This first story is only loosely tied in with the theme of this article, but for some odd reason it has always made me think about packing cars safely; and the story teller was very animated and thinking about it makes me chuckle.
I kid I knew in high school told me about an interesting experience. In their senior year he and a group of his friends took and van and drove from Idaho to Disney Land in California. On the return trip while driving on the freeway through Nevada the driver was swapping CDs and started to veer off the road; when he realized what was happening he over corrected and the entire van ended up rolling and coming to land on its back. The kid told me that he was asleep on the back seat at the moment the vehicle began to roll and he ended up suspended in midair amongst the trash and fast food wrappers on the ground; he emphasized that there was a lot of rubbish. The vehicle landed and came to a stop leaving him literally buried in the trash as he was the only unbelted person in the van at that time. Fortunately they all got out with just a few bumps and bruises and were actually able to have a good laugh about it; but it illustrates a wonderful point, what if all that trash had been more than just paper, cardboard, and foam?
In the military we have these great rollover trainers build with the interior of HMMWVs (high mobility multi wheeled vehicles) and MRAPs (mine resistant ambush protected). The personnel inside have the task of securing rigid foam ammo cans and radios, and other equipment and then they strap themselves in. The trainer is rotated in different directions and spun around to simulate a rollover experience. The troops then have to unharness themselves from their seat restraints and find the best route of escape. It’s actually quite a bit of fun. One of the things the trainers are looking for along with extractions and security is how well you have restrained and secured your equipment.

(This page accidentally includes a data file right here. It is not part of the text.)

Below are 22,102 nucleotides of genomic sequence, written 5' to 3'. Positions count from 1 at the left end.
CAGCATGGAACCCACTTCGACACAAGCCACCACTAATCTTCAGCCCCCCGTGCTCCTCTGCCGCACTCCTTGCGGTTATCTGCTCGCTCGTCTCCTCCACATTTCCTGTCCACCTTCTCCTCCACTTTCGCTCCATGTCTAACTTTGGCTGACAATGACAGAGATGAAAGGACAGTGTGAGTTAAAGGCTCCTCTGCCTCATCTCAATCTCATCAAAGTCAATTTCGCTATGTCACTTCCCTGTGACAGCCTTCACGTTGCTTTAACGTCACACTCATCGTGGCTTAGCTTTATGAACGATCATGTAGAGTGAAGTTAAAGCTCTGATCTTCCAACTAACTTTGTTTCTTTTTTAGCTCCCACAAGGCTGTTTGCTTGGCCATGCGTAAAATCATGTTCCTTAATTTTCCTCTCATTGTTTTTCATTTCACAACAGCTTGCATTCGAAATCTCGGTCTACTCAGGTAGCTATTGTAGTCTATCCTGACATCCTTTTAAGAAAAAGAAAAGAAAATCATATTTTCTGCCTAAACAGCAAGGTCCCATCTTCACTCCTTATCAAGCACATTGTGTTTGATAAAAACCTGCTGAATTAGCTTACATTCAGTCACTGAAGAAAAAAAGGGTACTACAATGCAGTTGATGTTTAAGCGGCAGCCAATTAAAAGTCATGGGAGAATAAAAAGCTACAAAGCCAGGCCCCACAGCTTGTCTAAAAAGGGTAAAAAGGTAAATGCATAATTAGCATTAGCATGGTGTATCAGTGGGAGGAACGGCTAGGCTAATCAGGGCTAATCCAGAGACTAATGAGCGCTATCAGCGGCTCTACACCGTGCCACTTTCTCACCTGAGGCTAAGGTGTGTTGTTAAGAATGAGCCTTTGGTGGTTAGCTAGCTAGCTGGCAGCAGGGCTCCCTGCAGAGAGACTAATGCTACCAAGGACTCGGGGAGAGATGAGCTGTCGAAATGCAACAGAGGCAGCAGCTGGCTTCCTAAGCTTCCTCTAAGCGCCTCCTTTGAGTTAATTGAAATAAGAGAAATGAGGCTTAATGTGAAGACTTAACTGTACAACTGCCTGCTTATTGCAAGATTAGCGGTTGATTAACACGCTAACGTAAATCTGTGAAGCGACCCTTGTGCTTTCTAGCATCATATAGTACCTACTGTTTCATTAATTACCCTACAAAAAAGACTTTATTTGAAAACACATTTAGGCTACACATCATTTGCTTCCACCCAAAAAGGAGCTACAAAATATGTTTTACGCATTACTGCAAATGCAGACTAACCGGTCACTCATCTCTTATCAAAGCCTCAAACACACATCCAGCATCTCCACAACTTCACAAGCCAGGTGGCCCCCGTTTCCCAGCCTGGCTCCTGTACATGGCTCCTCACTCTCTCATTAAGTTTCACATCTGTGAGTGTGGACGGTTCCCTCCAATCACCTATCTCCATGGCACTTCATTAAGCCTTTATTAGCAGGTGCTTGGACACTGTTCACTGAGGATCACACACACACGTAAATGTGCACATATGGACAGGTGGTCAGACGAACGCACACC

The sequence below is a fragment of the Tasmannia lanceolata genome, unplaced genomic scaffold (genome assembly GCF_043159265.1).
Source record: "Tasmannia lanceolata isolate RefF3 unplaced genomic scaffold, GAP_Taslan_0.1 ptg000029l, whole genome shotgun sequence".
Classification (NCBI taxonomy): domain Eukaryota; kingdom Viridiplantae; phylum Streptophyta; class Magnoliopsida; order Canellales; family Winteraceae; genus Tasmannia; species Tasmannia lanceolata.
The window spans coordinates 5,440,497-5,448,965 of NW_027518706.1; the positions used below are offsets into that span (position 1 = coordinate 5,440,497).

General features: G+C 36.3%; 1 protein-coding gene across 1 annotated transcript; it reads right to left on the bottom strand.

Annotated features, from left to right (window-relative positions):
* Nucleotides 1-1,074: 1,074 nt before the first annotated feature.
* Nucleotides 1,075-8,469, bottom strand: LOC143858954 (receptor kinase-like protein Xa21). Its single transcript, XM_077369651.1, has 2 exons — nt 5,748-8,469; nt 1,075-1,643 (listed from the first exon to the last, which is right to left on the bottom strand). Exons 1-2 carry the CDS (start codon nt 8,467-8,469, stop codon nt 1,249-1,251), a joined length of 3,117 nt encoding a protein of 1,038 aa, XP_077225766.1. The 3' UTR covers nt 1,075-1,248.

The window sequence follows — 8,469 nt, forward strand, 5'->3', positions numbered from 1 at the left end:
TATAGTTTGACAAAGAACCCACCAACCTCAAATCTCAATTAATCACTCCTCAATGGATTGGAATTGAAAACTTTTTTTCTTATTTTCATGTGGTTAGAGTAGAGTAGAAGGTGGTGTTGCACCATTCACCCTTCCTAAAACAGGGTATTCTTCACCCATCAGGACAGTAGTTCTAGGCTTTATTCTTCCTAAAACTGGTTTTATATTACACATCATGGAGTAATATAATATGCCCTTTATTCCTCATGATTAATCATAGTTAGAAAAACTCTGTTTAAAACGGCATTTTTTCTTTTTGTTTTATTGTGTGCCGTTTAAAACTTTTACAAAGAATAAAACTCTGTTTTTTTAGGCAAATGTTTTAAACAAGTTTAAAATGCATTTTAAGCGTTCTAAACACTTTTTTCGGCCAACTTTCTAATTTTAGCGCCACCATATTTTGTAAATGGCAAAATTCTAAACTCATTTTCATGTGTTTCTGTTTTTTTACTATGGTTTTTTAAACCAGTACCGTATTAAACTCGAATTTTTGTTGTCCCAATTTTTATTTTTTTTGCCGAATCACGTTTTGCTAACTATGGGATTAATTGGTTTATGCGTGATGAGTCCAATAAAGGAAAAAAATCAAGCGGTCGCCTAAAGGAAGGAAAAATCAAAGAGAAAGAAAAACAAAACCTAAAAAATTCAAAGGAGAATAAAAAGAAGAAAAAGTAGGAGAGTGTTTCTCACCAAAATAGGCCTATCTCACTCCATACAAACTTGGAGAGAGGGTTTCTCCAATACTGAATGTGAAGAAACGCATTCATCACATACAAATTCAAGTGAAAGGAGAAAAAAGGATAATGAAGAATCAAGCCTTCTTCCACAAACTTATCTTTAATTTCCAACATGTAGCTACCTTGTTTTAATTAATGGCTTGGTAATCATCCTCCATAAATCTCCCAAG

All military vehicles have internal restraint strapping points for all equipment and for good reason; everything you are driving with is probably metal, angular, and unforgiving. If your military vehicle flips over what happens when the 60 lb. steel ammo can comes flying through the vehicle? Stuff like that can kill a soldier, even with a helmet. What is the civilian application? How many of you, like me, when heading on a vacation, simply pile in all of their luggage without thought about safety. I load the car as my wife packs the suitcases and boxes, so there is little forethought to how things are getting loaded. As a side note, I have great fun these days replicating medieval combat (no foam weapons, that’s a different group of guys) and have picked up oodle loads of injuries in the process. The other day driving home I looked into the back seat of my car and considered what would probably happen if I flipped my car with over 80 lbs. of personal steel armor, loaner armor to hook up the new guys, shields, weapons, and a 38 lb. dome riveted chainmail shirt?
Okay, I hope you guys are normal enough not to be driving around a vehicle with medieval armor in the back seat; but when you head out on vacation come up with a simple load plan. Many cars these days have hooks built in for securing luggage with tie downs and small ratchet straps. It would be a shame to be safely seat belted in, flip a car, and have some hefty fruitcake gift come flying through the vehicle and punch a hole through your skull.
From theaa.com (no not alcoholics anonymous), Loading your car; I extracted a few tidbits about safely packing the inside of a car:
Make sure everything is secure
“Stuff sliding around or tipping over whenever you brake or turn will be irritating at best and dangerously distracting at worst. A box, bag or plant may be better wedged into a rear foot-well rather than left sliding around in an otherwise empty boot. Empty boxes or plastic crates can be useful in the boot to stop smaller loads sliding around – or shopping bags spilling at the first corner. Keep the parcel shelf clear. Loose items like a first-aid kit or golf umbrella will fly forwards in a crash and could seriously injure someone in the car. In fact, any loose object in the car can become a dangerous projectile in a crash. Keep the front foot-wells clear. Loose items rolling about on the floor are distracting and very dangerous if under the driver’s feet or pedals.”
Keep larger/heavier stuff low down
“It makes packing easier if you put bigger stuff in first and then pack smaller items around. This also helps to keep the center of gravity low and reduce the affect of weight on handling. If you’re loading heavy items like cases of wine/beer or DIY materials, push them tight up against the back of the rear seat. This will reduce the risk of them bursting through in a crash and gives better weight distribution and handling.”